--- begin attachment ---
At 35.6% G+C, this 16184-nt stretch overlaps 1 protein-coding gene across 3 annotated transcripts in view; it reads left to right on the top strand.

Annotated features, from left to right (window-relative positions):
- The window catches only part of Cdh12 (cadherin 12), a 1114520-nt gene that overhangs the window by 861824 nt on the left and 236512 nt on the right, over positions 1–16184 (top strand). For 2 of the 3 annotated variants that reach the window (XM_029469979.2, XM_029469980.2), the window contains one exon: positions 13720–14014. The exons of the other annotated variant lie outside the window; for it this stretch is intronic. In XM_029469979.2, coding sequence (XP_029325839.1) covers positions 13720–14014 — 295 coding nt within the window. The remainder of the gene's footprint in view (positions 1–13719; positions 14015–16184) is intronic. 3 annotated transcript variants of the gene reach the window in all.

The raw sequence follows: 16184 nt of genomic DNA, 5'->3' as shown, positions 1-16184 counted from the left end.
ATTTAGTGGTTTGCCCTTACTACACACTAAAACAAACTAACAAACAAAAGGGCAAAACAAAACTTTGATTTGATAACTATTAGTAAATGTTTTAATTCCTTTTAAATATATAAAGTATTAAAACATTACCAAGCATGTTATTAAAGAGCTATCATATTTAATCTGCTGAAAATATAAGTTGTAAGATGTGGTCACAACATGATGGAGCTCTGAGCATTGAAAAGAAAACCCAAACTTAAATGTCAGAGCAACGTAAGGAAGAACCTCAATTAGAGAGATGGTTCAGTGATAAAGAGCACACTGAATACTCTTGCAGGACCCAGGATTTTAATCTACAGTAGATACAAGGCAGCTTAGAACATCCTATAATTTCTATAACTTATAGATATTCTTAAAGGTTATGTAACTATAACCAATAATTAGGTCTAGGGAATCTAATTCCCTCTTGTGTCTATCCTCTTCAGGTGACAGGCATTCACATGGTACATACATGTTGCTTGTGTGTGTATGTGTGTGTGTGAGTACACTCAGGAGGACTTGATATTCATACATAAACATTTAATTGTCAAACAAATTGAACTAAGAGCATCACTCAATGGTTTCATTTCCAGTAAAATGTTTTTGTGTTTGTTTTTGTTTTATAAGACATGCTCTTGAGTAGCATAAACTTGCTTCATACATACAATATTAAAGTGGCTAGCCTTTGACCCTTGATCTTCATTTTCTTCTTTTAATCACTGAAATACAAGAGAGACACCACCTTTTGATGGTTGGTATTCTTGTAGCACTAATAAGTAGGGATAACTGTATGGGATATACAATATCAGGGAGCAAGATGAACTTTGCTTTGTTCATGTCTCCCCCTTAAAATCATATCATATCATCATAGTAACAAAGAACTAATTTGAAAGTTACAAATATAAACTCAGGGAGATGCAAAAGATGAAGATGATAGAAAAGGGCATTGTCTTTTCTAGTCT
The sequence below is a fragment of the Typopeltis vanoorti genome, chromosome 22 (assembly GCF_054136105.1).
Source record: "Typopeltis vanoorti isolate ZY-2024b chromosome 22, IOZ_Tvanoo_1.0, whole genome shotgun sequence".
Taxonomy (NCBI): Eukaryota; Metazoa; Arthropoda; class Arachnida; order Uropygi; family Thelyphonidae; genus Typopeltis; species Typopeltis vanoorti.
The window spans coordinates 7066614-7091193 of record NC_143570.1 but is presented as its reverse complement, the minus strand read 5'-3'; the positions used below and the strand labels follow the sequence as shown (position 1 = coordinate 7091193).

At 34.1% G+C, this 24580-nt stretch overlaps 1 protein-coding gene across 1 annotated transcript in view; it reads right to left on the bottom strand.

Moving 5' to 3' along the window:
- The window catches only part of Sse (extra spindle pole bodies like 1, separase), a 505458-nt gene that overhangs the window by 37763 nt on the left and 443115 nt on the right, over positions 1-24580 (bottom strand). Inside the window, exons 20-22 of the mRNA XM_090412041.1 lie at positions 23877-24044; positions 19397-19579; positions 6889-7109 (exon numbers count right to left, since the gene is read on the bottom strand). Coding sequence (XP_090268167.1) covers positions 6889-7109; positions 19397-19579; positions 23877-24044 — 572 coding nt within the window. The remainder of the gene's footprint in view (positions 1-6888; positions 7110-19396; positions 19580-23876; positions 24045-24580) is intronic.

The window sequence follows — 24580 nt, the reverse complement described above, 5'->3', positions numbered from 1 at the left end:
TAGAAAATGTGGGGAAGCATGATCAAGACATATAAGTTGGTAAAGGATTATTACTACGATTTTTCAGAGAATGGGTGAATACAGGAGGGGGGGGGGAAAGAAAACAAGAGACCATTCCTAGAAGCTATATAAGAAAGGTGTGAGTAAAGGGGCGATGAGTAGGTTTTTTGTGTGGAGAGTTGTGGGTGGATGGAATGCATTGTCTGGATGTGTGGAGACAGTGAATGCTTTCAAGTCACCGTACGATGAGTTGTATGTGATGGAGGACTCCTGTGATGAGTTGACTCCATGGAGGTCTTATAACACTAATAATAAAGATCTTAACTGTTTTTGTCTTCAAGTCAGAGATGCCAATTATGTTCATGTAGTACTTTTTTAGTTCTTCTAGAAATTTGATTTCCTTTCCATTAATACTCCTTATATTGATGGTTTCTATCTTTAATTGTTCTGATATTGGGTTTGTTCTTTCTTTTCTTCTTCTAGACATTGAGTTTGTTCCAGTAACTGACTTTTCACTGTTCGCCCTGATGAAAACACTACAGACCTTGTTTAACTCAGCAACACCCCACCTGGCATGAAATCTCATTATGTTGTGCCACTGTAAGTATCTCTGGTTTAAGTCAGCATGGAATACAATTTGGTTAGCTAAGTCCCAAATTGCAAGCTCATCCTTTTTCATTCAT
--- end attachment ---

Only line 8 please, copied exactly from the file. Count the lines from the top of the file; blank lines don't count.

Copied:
Taxonomy (NCBI): Eukaryota; Metazoa; Arthropoda; class Arachnida; order Uropygi; family Thelyphonidae; genus Typopeltis; species Typopeltis vanoorti.